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How to Fix the Mistake on the Lake

Von: Michael Ejercito (mejercit@hotmail.com) [Profil]
Datum: 17.03.2010 14:59
Message-ID: <ab2f2b8f-8b37-465b-866b-d2bbeaa19351@n7g2000prc.googlegroups.com>
Newsgroup: talk.politics.misc alt.current-events alt.politics
How to fix 'the mistake on the lake'

by Jeff Jacoby
The Boston Globe
March 17, 2010


BACK IN THE 1970s, when I was growing up in Cleveland, the
metropolitan chamber of commerce built a marketing campaign --
complete with a jingle I can still sing -- around the slogan: "The
Best Things In Life Are Right Here In Cleveland."

In some ways, it was true. Cleveland was and still is blessed with
splendid cultural attractions, a rich ethnic diversity, world-class
health care, incredibly affordable housing, striking landscapes,
professional sports teams, and a friendly, down-to-earth livability.

But in too many other ways, the best things in life long ago left
Cleveland behind.

When John D. Rockefeller launched Standard Oil in Cleveland, the city
was an economic powerhouse
In the first half of the 20th century, Cleveland was an economic
powerhouse. It was a booming manufacturing and shipping hub, the place
where John D. Rockefeller had made his fortune and where, by 1950,
nearly 1 million people lived, making it the sixth-largest city in the
United States.

Today that golden age is just a memory. Cleveland's population now is
not even half of what it was at its peak. Its median household income
is less than $28,000, far below the national average of $50,300. One
out of every five homes in Cleveland stands vacant. A recent study
suggests that most of the city's college students intend to leave the
state after they graduate. For all its blessings, Cleveland seems
locked in a permanent state of atrophy.

"The economy is in trouble, the schools are in trouble, and people
have been leaving the city in droves for a long, long time," says TV
star Drew Carey, a Clevelander born and bred. Carey appears in "Reason
Saves Cleveland," a wonderfully incisive series of mini-documentaries
produced by the Reason Foundation, and airing this week at reason.tv,
its video website. Subtitled "How to Fix 'The Mistake on the Lake' and
Other Once-Great American Cities," the six-part series makes clear
both that Cleveland's troubles are not Cleveland's alone -- many
cities have suffered similar declines -- and that those troubles are
not irreparable.

The Reason Foundation's approach is libertarian. Its video series
repeatedly contrasts the sclerotic, bureaucratic, top-down culture
that so often stifles innovation in Cleveland with the decentralized,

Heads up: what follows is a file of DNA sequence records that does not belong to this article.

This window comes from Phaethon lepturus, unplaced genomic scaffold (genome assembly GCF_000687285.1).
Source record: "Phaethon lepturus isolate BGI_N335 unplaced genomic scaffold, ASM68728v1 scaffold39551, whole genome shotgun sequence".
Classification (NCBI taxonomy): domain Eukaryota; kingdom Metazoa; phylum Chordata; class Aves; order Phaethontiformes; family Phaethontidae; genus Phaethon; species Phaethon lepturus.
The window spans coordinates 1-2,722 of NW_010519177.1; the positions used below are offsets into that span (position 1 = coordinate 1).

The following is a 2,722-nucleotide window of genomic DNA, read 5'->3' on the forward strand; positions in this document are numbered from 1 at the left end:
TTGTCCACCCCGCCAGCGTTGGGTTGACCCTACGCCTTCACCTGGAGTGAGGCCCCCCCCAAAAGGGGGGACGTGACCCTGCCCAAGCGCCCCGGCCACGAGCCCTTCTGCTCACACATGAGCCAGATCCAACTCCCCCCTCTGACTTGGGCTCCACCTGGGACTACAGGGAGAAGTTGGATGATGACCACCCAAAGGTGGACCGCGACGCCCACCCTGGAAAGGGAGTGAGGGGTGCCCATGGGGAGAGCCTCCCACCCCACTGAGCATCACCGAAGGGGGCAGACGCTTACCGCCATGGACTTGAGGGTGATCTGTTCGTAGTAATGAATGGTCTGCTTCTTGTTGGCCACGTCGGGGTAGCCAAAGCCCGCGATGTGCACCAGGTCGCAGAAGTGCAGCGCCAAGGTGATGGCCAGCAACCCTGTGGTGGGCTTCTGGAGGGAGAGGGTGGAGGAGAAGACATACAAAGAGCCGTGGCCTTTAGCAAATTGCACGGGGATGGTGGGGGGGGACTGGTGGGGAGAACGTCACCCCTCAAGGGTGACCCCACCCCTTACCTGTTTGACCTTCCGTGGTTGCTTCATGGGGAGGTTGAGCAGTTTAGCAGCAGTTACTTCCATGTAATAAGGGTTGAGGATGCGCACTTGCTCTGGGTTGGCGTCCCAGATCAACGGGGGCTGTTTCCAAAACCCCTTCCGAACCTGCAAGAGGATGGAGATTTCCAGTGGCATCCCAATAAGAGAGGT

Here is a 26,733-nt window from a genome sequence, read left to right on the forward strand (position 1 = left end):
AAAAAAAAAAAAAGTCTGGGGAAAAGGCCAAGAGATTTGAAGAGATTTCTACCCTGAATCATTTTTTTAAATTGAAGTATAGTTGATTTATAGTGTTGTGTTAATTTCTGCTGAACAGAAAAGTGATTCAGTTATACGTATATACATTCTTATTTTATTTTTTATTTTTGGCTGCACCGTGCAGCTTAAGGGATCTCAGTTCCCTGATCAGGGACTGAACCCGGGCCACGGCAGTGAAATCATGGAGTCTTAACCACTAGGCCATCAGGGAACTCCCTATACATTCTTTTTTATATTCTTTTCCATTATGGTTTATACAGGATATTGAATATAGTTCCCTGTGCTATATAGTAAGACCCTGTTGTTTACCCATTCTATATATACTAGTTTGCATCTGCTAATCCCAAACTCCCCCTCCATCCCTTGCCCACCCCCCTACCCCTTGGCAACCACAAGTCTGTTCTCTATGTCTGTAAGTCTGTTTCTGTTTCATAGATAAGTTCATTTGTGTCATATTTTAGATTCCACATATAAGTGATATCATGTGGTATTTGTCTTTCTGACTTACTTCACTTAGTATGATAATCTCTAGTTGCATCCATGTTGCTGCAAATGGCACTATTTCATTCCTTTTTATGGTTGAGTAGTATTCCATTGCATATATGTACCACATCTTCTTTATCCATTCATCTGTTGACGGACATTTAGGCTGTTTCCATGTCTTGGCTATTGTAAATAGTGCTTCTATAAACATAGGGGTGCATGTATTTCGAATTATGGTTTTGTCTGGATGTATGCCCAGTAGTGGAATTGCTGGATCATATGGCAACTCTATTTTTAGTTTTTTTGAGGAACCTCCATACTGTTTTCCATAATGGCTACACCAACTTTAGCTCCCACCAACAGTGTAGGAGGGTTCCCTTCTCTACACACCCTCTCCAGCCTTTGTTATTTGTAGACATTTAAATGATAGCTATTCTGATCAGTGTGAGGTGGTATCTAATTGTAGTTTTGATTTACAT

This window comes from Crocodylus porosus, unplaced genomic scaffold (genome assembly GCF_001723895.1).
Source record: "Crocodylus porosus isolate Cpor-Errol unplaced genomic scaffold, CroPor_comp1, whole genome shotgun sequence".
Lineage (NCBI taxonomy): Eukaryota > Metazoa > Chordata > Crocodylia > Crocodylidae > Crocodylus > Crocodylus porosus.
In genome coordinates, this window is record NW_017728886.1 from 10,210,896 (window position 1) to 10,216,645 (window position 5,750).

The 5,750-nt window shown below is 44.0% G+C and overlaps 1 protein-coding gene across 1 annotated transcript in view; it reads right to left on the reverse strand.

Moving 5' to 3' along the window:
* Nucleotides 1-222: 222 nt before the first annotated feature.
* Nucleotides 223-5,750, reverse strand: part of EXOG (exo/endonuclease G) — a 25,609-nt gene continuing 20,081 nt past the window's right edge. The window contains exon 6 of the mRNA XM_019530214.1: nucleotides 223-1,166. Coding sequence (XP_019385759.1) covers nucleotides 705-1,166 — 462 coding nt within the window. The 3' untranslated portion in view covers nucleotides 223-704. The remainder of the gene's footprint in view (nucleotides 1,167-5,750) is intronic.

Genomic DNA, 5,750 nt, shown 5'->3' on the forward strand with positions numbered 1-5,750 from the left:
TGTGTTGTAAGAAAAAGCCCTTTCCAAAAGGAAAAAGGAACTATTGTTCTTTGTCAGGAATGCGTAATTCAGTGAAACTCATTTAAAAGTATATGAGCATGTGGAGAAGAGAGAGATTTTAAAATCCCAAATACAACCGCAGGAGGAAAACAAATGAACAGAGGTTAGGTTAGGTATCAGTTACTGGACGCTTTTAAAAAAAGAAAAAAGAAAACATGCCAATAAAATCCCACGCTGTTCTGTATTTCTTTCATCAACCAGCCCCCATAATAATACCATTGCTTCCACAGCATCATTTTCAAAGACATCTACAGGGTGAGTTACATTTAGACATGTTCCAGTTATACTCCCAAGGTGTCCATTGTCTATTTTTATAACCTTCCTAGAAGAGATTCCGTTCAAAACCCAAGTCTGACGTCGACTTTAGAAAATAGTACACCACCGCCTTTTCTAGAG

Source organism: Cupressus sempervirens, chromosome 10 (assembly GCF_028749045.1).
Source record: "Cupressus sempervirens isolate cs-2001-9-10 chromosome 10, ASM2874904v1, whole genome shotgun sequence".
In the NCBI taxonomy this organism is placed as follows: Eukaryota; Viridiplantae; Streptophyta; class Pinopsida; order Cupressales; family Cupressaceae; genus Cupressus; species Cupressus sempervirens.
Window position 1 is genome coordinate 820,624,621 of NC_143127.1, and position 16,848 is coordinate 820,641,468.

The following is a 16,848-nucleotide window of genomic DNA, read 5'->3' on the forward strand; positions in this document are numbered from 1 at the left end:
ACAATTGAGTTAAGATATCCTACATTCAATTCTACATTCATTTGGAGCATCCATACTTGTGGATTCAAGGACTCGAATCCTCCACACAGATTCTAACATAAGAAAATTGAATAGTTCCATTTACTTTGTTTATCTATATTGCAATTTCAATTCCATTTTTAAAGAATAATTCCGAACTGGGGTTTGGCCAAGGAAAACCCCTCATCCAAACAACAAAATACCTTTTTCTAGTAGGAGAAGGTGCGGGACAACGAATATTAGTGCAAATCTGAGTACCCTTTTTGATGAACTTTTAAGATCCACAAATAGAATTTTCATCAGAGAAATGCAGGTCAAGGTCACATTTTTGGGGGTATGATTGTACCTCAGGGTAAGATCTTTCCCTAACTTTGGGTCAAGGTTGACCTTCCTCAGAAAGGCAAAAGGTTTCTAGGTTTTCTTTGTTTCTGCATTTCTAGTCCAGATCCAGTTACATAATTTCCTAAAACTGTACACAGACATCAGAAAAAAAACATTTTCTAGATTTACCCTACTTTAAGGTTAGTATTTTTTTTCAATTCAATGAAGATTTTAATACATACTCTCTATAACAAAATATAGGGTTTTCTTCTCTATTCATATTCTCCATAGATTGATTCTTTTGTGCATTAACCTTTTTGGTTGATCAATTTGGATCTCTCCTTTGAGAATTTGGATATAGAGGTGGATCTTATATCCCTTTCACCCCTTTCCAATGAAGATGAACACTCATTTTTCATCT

entrepreneurial approaches that would encourage it.

A segment on education, for instance, points out that despite spending
$14,000 per student, Cleveland's school system is abysmal. Only 12
percent of its public schools are rated "excellent" or even
"effective" by the state. More than 40 percent of the system's high
school students fail to graduate. Yet when Nick Gillespie, the Reason
magazine editor who narrates the series, asks City Councilor Kevin
Kelly what Cleveland can do to improve public education, the
politician replies: "I don't have a good answer to that."

But good answers exist. Reason profiles Citizens' Academy, a Cleveland
charter school that has achieved stellar results at a far lower per-
student cost than the traditional public schools nearby. How? By
emphasizing personal character and empowering teachers. "There is no
micromanaging here. There is a lot of freedom to experiment," one
Citizens' Academy teacher tells Gillespie. As the camera pans over a
bulletin board highlighting the "Virtue of the Month," a parent notes
gratefully that the school stresses "respect, discipline, honesty. I
don't think the Cleveland public schools have an emphasis on all those

In another segment, Gillespie notes that Cleveland's population shrank
because its job base dried up, and that it cannot rebound unless it
becomes the kind of city that allows businesses to flourish. A city
like Houston, for example, where there are no state or local income
taxes, and almost no zoning restrictions -- where the prevailing
assumption, as urban-development expert Joel Kotkin puts it, is: "You
should be able to do what you want to do, unless there's a really good
reason you shouldn't."

But in Cleveland, the attitude is the opposite. "You shouldn't be
allowed to do anything unless you kiss x number of rings, or x number
of [rear ends]." When Morgan Services, a linen and uniform company,
wanted to expand its parking lot and hire more people, it had to
battle the Board of Zoning Appeals, the Building and Housing
Department, the Sewer Department, and the Tax Assessor. "He was trying
to do this for the last decade," says City Councilor Joe Cimperman.
"We got involved and were actually able to help him in about a year
and a half."

In Houston, on the other hand, Barcelona-based BVentura needed just a
single afternoon to complete all the paperwork required to launch a
new manufacturing business.

"Reason Saves Cleveland" is short, but its inspiring message is even
shorter: Freedom really works. Empowered individuals really can
outperform centralized government. Once, the best things in life
really used to be in Cleveland. Set the city free, and they can be

(Jeff Jacoby is a columnist for The Boston Globe.)

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